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Some wards have one nurse overnight, RCN report shows

There is just one nurse on some NHS wards all night, data obtained by the Royal College of Nursing suggests.

The information obtained via a freedom of information request also found a large reliance on temporary workers to hold the fort overnight.

Acute hospital trusts in the east of England were asked by the RCN for staffing information on a randomly chosen night, January 14, after it was informally told about issues in the area.

The resulting report said five hospitals, from three of the region’s 18 trusts, had wards with only one registered nurse on duty that night “compared to their establishment that they have two registered nurses and one healthcare assistant”.

The RCN said there were 573 agency, bank or locum staff working night shifts on that date across all the trusts.

It has signed up to the Safe Staffing Alliance, which wants no more than eight patients for each nurse. That’s based on a study that found hospitals with a greater ratio of patients to registered nurses would see about 20 more deaths a year than those with more staff. Southampton University used general acute wards during the day to come up with the figure.

The RCN said at first, two places refused the freedom of information request - West Hertfordshire Hospitals Trust and Colchester Hospital University Foundation Trust, with the later currently under investigation by police over allegedly falsified waiting times for cancer patients.

The report said having only one nurse on duty would “result in delays for patients receiving pain relief and intravenous fluids” and outcomes for patients on such wards should have been recorded as “near-miss clinical incidents”.

It said the investigation was sparked by anecdotal evidence from members of the public who said nurses in some hospitals “were looking after wards single-handedly with only a healthcare assistant in support” and “covering at night to support inexperienced junior doctors” because there was not enough senior-level supervision.

It said the data compiled showed some wards had only one registered nurse and “all hospitals were struggling to cover night shifts”, with a resulting reliance on temporary staff.

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Readers' comments (7)

  • Not only England but Scotland also and even in the day time

    Potentially Scotland has similar problems not yet revealed

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  • We didn't need the RCN to point this out. That's why some of us argue that a minimum qualified nurse to patient ratio even of 1:12 at night would be much better than what some of us have to put up with now.

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  • yes . needs sorting NHS and private. Also care homes . I know govt say they are not responsible for private sector. Does not matter does it?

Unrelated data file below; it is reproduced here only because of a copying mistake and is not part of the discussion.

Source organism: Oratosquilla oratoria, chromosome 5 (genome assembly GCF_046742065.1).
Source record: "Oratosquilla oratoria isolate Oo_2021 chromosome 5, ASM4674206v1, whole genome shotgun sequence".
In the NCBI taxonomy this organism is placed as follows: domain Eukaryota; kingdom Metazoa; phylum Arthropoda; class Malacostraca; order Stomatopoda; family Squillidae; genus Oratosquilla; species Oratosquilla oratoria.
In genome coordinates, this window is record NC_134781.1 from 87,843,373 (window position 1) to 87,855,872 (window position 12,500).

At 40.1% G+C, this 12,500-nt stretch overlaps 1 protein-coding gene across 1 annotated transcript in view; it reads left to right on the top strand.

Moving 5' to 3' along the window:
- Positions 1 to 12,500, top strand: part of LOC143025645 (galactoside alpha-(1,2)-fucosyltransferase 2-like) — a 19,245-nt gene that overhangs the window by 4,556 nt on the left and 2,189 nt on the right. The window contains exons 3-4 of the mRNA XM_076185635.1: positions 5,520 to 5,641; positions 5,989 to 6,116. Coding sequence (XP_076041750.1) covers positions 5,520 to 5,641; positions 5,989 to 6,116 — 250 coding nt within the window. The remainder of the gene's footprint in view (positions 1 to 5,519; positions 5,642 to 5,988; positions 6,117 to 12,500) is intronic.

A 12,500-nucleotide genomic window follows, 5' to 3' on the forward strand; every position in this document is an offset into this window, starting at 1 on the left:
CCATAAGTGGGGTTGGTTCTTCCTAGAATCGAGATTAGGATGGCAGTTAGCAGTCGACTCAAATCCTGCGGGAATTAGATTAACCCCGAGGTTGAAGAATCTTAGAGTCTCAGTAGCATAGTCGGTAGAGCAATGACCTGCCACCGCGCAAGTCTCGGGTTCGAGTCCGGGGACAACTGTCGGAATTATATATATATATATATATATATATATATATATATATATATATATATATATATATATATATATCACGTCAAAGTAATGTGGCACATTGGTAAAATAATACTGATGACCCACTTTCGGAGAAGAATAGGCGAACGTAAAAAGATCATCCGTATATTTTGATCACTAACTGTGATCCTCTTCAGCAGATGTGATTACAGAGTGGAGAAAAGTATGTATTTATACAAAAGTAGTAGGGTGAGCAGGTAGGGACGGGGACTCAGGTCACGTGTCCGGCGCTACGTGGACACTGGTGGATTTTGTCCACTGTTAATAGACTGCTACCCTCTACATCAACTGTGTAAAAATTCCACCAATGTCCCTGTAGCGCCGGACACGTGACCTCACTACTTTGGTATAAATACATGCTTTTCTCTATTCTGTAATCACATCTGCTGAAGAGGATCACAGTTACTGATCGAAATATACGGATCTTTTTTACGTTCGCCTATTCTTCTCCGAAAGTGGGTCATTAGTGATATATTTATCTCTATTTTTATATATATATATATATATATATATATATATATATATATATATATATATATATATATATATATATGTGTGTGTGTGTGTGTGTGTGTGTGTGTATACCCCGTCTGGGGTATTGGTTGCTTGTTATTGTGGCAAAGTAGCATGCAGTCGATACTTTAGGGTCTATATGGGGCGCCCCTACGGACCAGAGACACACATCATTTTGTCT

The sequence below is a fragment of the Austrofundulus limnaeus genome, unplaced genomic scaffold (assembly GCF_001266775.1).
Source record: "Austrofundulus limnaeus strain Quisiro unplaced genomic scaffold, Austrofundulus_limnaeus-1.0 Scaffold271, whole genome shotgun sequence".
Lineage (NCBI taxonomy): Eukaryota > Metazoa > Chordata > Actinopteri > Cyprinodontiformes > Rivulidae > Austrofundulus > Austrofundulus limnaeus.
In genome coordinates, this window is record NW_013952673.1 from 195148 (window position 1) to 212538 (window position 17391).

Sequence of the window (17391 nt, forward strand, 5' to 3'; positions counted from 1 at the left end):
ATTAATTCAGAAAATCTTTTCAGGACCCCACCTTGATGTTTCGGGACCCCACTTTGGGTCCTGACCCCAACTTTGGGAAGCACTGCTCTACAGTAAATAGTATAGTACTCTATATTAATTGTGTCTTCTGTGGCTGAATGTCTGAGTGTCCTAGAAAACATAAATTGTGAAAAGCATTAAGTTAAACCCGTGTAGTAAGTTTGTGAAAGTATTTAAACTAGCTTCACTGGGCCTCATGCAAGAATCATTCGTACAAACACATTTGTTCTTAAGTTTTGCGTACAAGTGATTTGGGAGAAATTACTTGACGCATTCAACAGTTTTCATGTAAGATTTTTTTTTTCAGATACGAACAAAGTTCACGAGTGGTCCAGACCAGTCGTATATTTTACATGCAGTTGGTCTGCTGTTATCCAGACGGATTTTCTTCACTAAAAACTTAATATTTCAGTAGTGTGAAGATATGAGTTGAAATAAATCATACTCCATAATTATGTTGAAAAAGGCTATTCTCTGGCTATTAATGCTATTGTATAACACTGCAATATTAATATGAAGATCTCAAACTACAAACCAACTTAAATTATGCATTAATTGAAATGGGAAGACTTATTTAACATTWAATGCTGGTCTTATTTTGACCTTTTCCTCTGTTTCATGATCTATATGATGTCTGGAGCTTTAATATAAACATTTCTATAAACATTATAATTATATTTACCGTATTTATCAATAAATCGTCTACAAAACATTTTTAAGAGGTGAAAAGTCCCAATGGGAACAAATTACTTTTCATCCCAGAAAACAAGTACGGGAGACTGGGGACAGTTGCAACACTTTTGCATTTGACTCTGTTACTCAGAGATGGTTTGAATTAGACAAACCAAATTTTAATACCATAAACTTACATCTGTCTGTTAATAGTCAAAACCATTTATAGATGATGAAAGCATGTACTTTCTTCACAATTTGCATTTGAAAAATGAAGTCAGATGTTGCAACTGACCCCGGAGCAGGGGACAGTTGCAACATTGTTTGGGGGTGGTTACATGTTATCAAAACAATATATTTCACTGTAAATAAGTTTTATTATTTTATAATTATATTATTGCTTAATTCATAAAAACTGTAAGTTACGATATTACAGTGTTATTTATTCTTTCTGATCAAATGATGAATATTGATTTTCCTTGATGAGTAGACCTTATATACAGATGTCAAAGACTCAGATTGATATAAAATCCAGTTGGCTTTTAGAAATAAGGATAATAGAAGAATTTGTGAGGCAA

No all pts not asleep all night. could have 30pts- 8 tube feeds, 2 passing away etc and if nurse or ca sick and u cannot get cover- well!
    But hca number also needs addressing or else- they will drop them and have 2 nurses!!

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  • Earlier this year the Chief Nurse decided that we all need three qualified staff at night on the ward as a minimum. It meant that we were rotating on to nights every other week. Well when we sort out our staffing the ward manager goes home then the Lead Nurse comes around.
    She then moves the qualified nurses about to cover other wards leaving us with the bare minimum across the unit.

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  • 6.27

    I feel your pain. I definitely think we would be better off if the government or NMC or special think tank said something like: on a general surgical ward, at night, you must have a minimum of 1 qualified to 12 patients with no more than 6 patients per member off staff on duty - as an example.

    I think there has been quite a bit of 'I'm alright, Jack' going on, where staff who work in areas with better staffing whinge when those of us are regularly shat on (and often end up working alone) think that mandatory minimum levels would ensue enough staff to physically care for patients.

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  • One trained nurse at night is dangerous. Such a nurse can only, at best, spend very short periods with individual patients, with the high dependency clinical load taking priority. Managers who allow this have their heads in the clouds if they think such practice is safe. The NHS is in real trouble not due to the hard working front line staff but as a result of the poor performance of managers who run the service. Who is disciplining the poor performance managers?

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  • One trained nurse at night is unacceptable. As for staff being moved this often happens when staff call in sick at short notice for nights, (usually Friday or Saturday) and as you say we cant leave a ward withn one trained so we have to get moved. We cant have it all ways, perhaps a more robust sickness absence policy would help.

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